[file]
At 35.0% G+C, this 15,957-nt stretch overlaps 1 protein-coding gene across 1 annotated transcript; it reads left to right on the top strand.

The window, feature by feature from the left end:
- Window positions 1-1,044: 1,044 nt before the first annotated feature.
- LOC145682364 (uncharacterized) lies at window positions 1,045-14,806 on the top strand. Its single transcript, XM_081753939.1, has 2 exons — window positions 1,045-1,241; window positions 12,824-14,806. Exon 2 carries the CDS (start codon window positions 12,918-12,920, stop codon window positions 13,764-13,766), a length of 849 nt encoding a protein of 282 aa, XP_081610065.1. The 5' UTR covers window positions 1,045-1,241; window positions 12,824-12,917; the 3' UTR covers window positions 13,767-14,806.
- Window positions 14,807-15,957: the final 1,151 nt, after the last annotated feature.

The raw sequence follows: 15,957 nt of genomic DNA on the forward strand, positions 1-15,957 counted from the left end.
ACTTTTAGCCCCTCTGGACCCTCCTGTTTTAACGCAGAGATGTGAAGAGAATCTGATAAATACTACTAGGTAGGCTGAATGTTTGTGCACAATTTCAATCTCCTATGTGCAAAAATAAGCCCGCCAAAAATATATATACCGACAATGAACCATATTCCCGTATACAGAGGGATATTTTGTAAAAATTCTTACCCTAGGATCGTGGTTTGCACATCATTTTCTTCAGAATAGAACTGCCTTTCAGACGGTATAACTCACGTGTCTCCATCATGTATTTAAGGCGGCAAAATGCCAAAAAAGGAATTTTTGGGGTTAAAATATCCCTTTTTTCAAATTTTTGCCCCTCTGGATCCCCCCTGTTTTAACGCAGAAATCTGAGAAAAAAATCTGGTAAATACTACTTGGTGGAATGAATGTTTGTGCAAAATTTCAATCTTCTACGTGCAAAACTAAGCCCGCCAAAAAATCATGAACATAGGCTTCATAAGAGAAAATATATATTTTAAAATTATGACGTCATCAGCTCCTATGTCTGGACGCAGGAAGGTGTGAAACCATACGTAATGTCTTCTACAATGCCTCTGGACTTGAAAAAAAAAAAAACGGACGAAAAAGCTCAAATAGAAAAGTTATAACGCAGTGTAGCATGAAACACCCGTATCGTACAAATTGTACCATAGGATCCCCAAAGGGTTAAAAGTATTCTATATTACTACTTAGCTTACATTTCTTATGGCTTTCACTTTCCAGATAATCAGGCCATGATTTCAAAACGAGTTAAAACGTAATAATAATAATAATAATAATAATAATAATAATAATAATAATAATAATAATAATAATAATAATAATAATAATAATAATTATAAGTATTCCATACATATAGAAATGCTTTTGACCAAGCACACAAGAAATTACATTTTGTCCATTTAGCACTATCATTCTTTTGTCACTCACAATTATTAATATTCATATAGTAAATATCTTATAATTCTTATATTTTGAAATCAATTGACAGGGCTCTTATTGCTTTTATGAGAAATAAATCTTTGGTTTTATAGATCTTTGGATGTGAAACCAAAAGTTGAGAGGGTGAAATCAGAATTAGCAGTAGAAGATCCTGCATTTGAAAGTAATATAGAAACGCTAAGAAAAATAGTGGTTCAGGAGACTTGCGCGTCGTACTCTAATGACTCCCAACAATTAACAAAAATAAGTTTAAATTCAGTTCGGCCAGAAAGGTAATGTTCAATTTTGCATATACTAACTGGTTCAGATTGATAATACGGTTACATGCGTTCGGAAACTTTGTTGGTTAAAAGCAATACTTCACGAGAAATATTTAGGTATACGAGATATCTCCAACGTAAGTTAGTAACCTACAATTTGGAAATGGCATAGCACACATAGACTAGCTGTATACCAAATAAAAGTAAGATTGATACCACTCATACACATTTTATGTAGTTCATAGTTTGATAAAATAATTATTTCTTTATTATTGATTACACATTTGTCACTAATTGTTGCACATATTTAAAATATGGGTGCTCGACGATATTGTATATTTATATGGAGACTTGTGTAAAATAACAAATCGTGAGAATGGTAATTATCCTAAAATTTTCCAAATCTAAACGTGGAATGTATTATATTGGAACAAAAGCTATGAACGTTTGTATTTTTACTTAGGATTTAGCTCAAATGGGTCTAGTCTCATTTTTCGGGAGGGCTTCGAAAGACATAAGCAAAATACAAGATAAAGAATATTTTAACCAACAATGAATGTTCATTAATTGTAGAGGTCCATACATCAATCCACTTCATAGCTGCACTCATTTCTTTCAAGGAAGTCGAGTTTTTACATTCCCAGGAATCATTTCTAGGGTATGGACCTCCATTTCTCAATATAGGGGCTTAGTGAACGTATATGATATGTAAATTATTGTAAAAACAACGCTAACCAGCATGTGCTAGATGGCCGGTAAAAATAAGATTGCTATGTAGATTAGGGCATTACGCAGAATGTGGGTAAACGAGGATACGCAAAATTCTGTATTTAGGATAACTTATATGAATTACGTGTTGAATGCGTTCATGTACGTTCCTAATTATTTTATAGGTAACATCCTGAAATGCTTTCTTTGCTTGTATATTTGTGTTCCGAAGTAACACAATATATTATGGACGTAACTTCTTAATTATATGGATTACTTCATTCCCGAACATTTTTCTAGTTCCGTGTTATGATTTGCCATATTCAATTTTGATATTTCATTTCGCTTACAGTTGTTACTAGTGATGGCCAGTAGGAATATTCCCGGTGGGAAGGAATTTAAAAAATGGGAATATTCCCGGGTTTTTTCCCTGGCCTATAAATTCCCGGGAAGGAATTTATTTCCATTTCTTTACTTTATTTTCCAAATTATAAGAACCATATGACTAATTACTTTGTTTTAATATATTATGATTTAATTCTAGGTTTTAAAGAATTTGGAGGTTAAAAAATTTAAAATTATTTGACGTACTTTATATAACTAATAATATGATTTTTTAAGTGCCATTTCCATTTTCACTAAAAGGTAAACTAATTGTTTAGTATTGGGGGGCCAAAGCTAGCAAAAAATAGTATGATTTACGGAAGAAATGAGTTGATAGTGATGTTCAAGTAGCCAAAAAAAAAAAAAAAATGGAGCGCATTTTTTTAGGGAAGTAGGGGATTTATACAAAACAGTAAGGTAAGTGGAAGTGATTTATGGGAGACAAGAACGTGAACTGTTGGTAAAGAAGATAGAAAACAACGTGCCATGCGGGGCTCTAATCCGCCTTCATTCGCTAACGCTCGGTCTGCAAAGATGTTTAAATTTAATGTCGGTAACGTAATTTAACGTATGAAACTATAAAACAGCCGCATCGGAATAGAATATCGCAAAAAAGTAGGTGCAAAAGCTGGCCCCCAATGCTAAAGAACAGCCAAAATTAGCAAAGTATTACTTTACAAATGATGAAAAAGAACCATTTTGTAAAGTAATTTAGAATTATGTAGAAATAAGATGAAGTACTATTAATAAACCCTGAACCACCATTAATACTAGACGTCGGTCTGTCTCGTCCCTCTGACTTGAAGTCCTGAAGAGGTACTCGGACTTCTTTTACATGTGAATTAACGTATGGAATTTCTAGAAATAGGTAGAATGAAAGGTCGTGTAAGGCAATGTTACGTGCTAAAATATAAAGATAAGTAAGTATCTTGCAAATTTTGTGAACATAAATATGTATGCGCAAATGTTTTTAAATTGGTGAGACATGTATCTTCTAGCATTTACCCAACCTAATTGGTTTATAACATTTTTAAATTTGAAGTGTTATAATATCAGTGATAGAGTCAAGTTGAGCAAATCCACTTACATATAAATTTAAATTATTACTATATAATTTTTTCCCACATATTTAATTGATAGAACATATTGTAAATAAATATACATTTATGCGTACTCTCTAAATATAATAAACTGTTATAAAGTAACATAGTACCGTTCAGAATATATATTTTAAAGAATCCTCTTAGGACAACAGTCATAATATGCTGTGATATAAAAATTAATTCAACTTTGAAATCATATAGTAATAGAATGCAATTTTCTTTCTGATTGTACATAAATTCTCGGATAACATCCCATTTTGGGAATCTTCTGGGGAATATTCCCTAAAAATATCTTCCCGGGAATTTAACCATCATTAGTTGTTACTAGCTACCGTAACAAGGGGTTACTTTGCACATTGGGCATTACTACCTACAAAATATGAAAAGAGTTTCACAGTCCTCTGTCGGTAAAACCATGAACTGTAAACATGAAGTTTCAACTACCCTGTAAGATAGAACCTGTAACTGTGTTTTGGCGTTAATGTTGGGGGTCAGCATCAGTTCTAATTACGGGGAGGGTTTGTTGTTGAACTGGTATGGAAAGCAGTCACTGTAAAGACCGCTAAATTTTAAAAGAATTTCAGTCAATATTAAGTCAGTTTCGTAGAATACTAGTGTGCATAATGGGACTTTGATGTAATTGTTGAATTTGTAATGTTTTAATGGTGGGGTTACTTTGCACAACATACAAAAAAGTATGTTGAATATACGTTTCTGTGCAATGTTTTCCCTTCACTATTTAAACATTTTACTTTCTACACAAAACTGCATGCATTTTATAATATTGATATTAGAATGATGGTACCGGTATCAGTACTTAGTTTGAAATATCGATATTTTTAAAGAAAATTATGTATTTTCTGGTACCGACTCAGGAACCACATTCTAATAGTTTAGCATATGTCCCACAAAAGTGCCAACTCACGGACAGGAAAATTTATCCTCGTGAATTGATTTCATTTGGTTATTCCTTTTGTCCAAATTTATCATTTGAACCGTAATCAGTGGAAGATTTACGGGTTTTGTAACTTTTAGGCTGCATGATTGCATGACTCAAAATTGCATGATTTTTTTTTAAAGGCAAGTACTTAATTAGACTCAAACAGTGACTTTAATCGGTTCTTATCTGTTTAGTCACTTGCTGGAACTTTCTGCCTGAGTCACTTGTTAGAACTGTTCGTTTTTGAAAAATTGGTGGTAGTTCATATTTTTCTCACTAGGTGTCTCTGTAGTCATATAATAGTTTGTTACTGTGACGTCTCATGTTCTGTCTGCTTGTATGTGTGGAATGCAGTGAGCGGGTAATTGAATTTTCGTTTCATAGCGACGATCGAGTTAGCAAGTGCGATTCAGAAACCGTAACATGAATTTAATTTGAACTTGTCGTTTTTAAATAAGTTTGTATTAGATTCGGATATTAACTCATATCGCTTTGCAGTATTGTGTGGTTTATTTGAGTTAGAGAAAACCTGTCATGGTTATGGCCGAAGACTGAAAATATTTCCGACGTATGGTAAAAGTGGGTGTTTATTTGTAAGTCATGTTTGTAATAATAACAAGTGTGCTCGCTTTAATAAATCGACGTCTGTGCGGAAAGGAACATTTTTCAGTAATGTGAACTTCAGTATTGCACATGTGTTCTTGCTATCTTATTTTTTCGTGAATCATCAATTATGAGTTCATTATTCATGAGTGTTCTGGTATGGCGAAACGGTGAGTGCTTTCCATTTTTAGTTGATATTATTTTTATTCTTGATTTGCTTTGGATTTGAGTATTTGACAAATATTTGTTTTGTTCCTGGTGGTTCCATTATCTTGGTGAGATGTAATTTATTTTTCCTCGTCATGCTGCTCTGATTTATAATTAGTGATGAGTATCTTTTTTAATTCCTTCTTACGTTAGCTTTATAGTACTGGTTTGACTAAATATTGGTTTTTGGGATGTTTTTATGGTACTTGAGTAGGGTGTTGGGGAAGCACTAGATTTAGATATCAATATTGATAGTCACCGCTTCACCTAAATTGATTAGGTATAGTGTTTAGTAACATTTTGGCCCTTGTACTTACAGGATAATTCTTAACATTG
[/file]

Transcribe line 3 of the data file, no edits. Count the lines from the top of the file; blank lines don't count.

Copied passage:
- Window positions 1-1,044: 1,044 nt before the first annotated feature.